The context of the employees’ resignation in Urban Décor was that the employees (Ms Yu and Ms Jin) stated that they quit amid a heated argument with their employer. They proceeded to take their belongings and left the premises without clocking out. Neither employee returned nor made any contact for the rest of the business day. Together these circumstances constituted a resignation that the employer was entitled to accept. The employer’s subsequent dismissal of the employees did not amount to constructive dismissal because firstly the employees had resigned, secondly, the course of conduct that the employer followed was not for the deliberate and dominant purpose of coercing the employees to resign and thirdly, the employer did not breach any duties which led the employees to resign.

In Summary

  • Resignations must be considered in the context of the surrounding circumstances in which the resignation arose.
  • For employers, there is a risk that accepting a resignation that arose in heated circumstances can constitute constructive dismissal. However, the standard is from an objective and reasonable employer and there may be some circumstances that the employer is within their rights to accept.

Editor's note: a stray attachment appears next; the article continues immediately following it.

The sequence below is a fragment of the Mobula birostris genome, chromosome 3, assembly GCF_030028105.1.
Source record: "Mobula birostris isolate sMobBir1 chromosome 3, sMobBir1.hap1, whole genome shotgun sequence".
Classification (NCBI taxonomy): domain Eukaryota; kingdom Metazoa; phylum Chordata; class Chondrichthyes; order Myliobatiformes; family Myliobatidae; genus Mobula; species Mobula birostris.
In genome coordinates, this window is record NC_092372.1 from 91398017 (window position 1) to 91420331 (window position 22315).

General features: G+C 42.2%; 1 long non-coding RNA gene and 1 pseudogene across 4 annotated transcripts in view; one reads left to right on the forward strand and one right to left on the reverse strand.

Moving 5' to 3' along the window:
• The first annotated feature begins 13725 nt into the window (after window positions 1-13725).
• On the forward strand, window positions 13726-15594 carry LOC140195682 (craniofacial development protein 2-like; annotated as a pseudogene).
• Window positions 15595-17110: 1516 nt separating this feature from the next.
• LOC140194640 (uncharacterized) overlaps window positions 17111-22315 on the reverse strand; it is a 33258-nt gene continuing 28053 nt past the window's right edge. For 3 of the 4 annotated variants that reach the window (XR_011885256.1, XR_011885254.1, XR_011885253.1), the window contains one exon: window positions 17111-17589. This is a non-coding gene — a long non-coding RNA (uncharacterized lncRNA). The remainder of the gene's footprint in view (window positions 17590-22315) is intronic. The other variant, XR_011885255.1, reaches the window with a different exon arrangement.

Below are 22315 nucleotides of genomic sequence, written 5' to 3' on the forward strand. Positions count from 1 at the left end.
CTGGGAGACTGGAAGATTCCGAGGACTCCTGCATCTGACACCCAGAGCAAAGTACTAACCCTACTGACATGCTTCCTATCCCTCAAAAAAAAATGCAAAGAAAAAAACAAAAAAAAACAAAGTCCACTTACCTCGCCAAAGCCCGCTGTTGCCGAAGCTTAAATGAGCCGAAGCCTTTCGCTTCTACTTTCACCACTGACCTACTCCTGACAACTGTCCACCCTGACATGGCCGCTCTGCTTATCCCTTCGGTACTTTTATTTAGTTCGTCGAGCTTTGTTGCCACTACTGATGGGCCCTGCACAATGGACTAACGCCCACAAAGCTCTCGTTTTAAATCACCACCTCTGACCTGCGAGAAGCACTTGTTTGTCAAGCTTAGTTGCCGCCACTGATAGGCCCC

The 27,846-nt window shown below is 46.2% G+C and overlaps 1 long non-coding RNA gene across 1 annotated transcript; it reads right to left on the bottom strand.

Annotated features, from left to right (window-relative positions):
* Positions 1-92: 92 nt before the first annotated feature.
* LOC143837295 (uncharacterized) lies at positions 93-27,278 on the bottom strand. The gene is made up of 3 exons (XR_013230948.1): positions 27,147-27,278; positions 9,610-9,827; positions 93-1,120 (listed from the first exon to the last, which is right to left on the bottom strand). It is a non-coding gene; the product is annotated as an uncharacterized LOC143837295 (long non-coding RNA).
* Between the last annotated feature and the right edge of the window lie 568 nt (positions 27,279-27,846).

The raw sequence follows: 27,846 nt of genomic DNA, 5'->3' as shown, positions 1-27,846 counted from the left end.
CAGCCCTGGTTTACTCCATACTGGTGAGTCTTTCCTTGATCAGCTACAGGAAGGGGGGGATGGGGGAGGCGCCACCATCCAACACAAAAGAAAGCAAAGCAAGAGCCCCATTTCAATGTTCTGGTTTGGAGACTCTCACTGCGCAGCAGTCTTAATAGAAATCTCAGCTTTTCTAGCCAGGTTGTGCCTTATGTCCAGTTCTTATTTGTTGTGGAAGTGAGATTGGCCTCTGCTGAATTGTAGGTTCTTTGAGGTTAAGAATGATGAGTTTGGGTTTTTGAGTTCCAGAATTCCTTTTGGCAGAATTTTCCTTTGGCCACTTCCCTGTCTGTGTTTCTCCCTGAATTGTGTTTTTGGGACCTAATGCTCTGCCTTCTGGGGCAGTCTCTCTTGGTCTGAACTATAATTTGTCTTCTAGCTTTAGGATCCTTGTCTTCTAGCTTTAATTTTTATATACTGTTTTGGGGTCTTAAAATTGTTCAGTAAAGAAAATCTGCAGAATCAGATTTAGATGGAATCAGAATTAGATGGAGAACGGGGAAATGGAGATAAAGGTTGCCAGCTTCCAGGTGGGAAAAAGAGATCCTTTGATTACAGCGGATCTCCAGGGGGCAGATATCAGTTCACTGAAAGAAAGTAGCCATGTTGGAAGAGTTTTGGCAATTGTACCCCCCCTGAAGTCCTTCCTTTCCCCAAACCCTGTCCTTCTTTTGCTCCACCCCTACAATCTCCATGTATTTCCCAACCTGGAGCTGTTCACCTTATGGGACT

• For employees, when making a heat of the moment resignation it is important to clarify any lack of intention of that resignation with your employer as quickly as possible. This could be by either contacting the employer to promptly retract or through conduct that would convey that to the objective and reasonable employer. Failing to do so could mean the risk of losing your job.
  • For both parties, where a resignation is legitimate the employment relationship ends and there is no longer a duty of good faith requiring the employer to offer the employee their job back.

If you are an employer who has received a resignation in the heat of the moment, or you are an employee who has resigned in those circumstances, and you are unsure how to proceed please contact the employment team at DTI Lawyers to help you understand your legal rights, mitigate any potential risks and get clear guidance on your next options. You can contact the specialist employment law team on 07 282 0174 or by emailing reception@dtilawyers.co.nz.


[1] Urban Décor Ltd v Yu [2022] NZEmpc 56.
[2] Mikes Transport Warehouse Ltd and Modern Transport Engineers Ltd v Vermuelen [2021] NZEmpC 197.

Heat of the moment resignations - is a cooling-off still required?
About the Author
Mikayla Spanbroek
Mikayla Spanbroek is a Solicitor, graduating in Law (first class Honours) and Accounting at the University of Waikato in 2023. Mikayla works in the specialist employment law team at DTI Lawyers.